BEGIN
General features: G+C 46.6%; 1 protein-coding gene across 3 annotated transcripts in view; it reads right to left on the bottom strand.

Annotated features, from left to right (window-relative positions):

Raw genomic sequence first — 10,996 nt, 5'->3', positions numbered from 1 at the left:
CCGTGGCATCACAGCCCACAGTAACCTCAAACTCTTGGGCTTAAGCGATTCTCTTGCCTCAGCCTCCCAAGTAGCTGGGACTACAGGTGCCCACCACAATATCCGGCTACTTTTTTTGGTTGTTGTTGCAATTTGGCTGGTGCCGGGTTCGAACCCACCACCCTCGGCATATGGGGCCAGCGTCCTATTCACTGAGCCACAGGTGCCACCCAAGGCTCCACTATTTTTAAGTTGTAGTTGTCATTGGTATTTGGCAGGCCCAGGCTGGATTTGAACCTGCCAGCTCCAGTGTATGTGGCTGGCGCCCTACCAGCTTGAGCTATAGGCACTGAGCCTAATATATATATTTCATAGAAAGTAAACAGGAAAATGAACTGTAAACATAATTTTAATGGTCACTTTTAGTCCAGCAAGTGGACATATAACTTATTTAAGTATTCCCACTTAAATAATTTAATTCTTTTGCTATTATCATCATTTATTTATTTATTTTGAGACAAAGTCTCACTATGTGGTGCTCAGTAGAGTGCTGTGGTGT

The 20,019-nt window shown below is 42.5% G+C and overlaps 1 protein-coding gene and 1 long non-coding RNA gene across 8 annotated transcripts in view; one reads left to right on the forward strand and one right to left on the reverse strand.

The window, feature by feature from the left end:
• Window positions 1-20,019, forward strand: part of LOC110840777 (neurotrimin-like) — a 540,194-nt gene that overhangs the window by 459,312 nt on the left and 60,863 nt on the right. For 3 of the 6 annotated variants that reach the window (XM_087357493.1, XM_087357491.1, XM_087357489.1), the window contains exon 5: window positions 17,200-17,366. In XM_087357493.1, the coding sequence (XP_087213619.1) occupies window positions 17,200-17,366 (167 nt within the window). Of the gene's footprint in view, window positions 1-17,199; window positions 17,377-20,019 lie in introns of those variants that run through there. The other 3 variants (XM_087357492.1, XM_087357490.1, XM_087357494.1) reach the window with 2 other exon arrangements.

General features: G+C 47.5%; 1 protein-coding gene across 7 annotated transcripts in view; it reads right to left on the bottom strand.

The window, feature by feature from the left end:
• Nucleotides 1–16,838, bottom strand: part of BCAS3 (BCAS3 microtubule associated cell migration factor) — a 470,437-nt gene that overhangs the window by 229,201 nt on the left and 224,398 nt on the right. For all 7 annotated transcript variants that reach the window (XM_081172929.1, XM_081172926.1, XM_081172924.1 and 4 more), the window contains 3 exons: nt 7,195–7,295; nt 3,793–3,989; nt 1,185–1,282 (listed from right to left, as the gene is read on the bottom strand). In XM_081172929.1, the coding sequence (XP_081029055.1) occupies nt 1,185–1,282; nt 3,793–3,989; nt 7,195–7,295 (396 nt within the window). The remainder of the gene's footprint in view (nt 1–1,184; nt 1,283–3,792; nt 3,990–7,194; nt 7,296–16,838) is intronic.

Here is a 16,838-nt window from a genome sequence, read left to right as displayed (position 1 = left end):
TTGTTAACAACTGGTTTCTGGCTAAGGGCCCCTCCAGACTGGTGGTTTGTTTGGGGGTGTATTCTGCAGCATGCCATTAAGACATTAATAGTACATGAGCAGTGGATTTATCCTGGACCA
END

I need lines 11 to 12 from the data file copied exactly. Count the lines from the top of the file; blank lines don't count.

Here is a 16,838-nt window from a genome sequence, read left to right as displayed (position 1 = left end):
TTGTTAACAACTGGTTTCTGGCTAAGGGCCCCTCCAGACTGGTGGTTTGTTTGGGGGTGTATTCTGCAGCATGCCATTAAGACATTAATAGTACATGAGCAGTGGATTTATCCTGGACCA